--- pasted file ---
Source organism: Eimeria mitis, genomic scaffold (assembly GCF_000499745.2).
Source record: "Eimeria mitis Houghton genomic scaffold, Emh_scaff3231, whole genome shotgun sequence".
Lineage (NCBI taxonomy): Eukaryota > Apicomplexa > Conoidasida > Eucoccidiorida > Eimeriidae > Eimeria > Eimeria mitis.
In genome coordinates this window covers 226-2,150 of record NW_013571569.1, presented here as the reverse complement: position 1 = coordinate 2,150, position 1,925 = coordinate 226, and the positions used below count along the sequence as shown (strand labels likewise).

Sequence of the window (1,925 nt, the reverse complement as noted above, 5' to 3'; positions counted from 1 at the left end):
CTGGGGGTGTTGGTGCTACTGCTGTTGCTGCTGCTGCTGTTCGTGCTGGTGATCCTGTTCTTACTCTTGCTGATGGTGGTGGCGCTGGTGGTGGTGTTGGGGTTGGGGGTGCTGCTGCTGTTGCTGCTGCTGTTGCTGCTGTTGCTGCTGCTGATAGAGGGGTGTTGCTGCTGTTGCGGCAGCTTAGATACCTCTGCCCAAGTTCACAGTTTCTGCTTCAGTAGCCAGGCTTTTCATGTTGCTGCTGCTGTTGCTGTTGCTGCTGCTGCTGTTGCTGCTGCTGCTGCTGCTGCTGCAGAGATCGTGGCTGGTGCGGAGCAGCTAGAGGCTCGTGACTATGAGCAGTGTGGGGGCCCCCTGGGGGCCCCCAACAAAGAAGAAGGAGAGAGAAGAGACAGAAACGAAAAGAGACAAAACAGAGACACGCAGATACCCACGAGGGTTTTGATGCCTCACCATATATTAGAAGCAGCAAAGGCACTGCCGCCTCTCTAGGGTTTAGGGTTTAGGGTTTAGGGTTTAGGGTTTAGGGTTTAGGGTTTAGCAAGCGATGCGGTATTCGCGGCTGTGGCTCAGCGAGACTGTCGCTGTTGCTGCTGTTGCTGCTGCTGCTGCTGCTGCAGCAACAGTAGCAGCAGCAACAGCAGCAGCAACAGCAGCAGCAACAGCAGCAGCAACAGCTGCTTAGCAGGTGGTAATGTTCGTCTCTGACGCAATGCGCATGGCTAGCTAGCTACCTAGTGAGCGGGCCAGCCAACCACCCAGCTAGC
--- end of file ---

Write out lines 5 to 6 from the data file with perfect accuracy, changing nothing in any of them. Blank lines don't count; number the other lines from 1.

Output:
Sequence of the window (1,925 nt, the reverse complement as noted above, 5' to 3'; positions counted from 1 at the left end):
CTGGGGGTGTTGGTGCTACTGCTGTTGCTGCTGCTGCTGTTCGTGCTGGTGATCCTGTTCTTACTCTTGCTGATGGTGGTGGCGCTGGTGGTGGTGTTGGGGTTGGGGGTGCTGCTGCTGTTGCTGCTGCTGTTGCTGCTGTTGCTGCTGCTGATAGAGGGGTGTTGCTGCTGTTGCGGCAGCTTAGATACCTCTGCCCAAGTTCACAGTTTCTGCTTCAGTAGCCAGGCTTTTCATGTTGCTGCTGCTGTTGCTGTTGCTGCTGCTGCTGTTGCTGCTGCTGCTGCTGCTGCTGCAGAGATCGTGGCTGGTGCGGAGCAGCTAGAGGCTCGTGACTATGAGCAGTGTGGGGGCCCCCTGGGGGCCCCCAACAAAGAAGAAGGAGAGAGAAGAGACAGAAACGAAAAGAGACAAAACAGAGACACGCAGATACCCACGAGGGTTTTGATGCCTCACCATATATTAGAAGCAGCAAAGGCACTGCCGCCTCTCTAGGGTTTAGGGTTTAGGGTTTAGGGTTTAGGGTTTAGGGTTTAGGGTTTAGCAAGCGATGCGGTATTCGCGGCTGTGGCTCAGCGAGACTGTCGCTGTTGCTGCTGTTGCTGCTGCTGCTGCTGCTGCAGCAACAGTAGCAGCAGCAACAGCAGCAGCAACAGCAGCAGCAACAGCAGCAGCAACAGCTGCTTAGCAGGTGGTAATGTTCGTCTCTGACGCAATGCGCATGGCTAGCTAGCTACCTAGTGAGCGGGCCAGCCAACCACCCAGCTAGC